Centrino 2 With VPro Coming in August

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Intel will follow the release of its Centrino 2 chip package for laptops with a version that contains technologies designed to help companies more easily manage employees' laptops.

The package, called Centrino 2 with vPro, will appear in laptops that hit the market next month, said Suajn Kamran, regional marketing manager of client platforms at Intel in Singapore.

Centrino 2 with vPro uses the same G45 chipset with integrated graphics that's found in some Centrino 2 systems, but the Southbridge chip used with Centrino 2 with vPro -- the second part of the two-chip chipset -- is different, Kamran said. Systems based on Centrino 2 with vPro are still going through the system-evaluation process, he said.

Centrino 2 overhauls Intel's laptop chip package with more powerful processors and new features, including support for faster 802.11n wireless networking and the stated goal of watching a Blu-ray movie on a fully charged battery. The latter may be of little consequence to IT managers, but support for 802.11n and the addition of new vPro technologies in Centrino 2 with vPro, including an anti-theft feature, should appeal to them.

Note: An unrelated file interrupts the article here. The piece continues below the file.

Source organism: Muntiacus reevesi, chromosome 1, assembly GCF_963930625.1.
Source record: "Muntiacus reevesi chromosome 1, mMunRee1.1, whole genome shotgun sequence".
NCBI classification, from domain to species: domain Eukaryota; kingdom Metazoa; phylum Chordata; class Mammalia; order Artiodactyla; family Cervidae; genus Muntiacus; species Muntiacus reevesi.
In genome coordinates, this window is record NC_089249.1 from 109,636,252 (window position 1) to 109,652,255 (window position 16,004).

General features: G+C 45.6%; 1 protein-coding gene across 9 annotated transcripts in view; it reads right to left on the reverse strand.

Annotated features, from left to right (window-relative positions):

Intel Anti-Theft Technology was first disclosed at the Intel Developer Forum in Shanghai during April, although few technical details were revealed at that time.

The technology works by allowing IT administrators to lock out a thief from accessing information stored on the laptop's hard disk. It does this by disabling a microcontroller embedded in the chipset that authenticates user access to the hard disk. When this happens, the chipset no longer has the key needed to bypass the disk-level encryption used to protect data on the hard disk, making it inaccessible.

However, there is at least one way around this feature. The Anti-Theft Technology requires the stolen laptop be connected to the Internet for the feature to be activated remotely. If the stolen laptop is not connected to the Internet there is no way for IT administrators to activate the feature, which means a determined thief could still access data stored on the hard drive.

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